Studies have linked HCG to morning sickness, which is one of the physical hurdles to watch out for during pregnancy. Also watch out for migraines, which could crop up as a result of increased estrogen. Other side effects of carrying a child may include heartburn, fatigue, frequent urination and hemorrhoids – oh the joy of it all!

Mommy Brain

“A mother’s sensory-rich life with her newborn actually remaps part of her brain—
improving her ability to interpret new information.” – Katherine Ellison

Once the baby is born, the breastfeeding stage releases huge amounts of oxytocin in the female brain, causing extraordinary bonding between mother and child. Any partner, on the other hand, may feel left out in the cold, as the new mother’s breasts have suddenly turned
into faucets, not the playthings they once were. Many women report not missing sex at all as their lives have become consumed with the endless diapers and feedings, and their “intimate needs” are being met by that new little person who only wants to gaze into her eyes for hours at a time! Even a partner who is extremely hands-on cannot physically understand the transformation that the baby-mama has undergone. But they can certainly be empathetic and create a supportive environment for increased communication, which isn’t always the first instinct of new parents.

Katherine Ellison, author of The Mommy Brain: How Motherhood Makes Us Smarter, draws on cutting-edge neuroscience research to demonstrate that, contrary to long-established wisdom that having children dumbs you down; raising children may make moms smarter. She benefits from enhanced senses during pregnancy and early motherhood, the alertness and memory skills necessary to manage like a pro, a greater aptitude for risk-taking, and a talent for empathy and negotiation. These advantages not only help mothers in raising their children, but in their work and social lives as well.

The Daddy Brain

“While men have little control over the physical course of their partners’ pregnancies, they do harbor a lot of emotions about pregnancy and fatherhood, and thus need to be involved and invested.” – Dr. Mehmet Oz

New dads are just as excited about the arrival of their child as new moms are, but they don’t have the battle scars or the chemical  cocktails to prove it. Or do they? Louann Brizendine MD, author of The Male Brain, has discovered that men do undergo hormonal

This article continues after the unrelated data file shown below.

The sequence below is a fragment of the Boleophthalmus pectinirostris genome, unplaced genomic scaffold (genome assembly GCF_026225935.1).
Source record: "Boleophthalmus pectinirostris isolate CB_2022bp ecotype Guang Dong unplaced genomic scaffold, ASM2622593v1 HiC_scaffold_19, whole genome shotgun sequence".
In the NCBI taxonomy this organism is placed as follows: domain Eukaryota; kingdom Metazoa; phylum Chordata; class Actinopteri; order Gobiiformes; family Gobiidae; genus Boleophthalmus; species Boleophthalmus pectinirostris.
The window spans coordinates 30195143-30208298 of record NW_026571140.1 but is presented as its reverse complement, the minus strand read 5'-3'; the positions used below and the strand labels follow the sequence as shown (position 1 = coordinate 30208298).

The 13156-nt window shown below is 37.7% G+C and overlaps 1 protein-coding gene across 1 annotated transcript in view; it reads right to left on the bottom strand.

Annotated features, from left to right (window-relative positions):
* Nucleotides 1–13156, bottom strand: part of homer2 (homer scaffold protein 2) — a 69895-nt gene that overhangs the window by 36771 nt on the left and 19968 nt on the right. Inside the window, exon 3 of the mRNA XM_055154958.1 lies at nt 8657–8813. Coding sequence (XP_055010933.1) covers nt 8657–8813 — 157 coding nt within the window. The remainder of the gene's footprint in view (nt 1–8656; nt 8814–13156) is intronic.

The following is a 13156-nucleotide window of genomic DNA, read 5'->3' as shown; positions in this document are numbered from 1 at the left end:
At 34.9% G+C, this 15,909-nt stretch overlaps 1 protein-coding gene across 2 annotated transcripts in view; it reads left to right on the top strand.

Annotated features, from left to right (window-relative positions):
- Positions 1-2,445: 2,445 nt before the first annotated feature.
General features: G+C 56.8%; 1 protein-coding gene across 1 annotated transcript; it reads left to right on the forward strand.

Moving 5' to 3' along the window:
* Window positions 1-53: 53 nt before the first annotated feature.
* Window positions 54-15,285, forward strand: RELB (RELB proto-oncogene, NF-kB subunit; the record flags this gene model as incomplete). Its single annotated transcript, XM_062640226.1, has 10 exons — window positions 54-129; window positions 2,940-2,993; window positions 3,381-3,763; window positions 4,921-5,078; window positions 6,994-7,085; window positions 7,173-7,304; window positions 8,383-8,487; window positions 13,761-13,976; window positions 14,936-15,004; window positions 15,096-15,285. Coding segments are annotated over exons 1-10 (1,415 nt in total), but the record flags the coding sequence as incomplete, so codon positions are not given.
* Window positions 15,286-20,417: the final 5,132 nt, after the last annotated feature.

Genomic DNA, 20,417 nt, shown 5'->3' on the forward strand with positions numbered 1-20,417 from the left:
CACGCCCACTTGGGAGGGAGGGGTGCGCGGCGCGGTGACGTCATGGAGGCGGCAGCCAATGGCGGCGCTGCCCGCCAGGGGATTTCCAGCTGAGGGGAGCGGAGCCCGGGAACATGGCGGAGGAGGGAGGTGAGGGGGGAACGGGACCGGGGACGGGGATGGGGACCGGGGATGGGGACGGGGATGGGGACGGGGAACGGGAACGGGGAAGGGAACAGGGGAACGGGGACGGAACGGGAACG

changes during the baby’s imminent arrival, and afterward. The stress hormone cortisol rises considerably about four to six weeks after a man learns he’s going to become a father, and begins to fall again as the pregnancy progresses. Brizendine posits that this surge of cortisol puts men into “alert mode”, waking him up to the reality of the new life coming.

“Get prepared!” his brain is screaming at first, and then as he creates and executes a solid plan, his brain chemicals calm down.

Dr. Mehmet Oz, TV Show Host and Cardiothoracic surgeon who has six New York Times best sellers including You: The Owner’s Manual, and You: Having a Baby that he co-wrote with Dr. Michael F. Rozen, says, “Believe it or not, there is a very real thing called “daddy
brain”: Expectant dads go through hormonal and brain changes that roughly parallel those of their pregnant mates; it’s why there are such phenomena as sympathy weight gain and sympathy pregnancy.

Prolactin increases 20 percent in dads in the weeks before birth, and the stress hormone cortisol doubles in dads during pregnancy. Even testosterone dips after birth, allowing the male brain to let down its ultra-male guard and be receptive to bonding.”

In It Together

As different as men and women can be, we all strive for the same things: love, respect, kindness, and personal growth. By understanding our differences, we are more easily able to focus on our similarities and the shared goals we are trying to build
in our romantic relationships.

And by focusing on the desires we share, we will increase our levels of romantic and sexual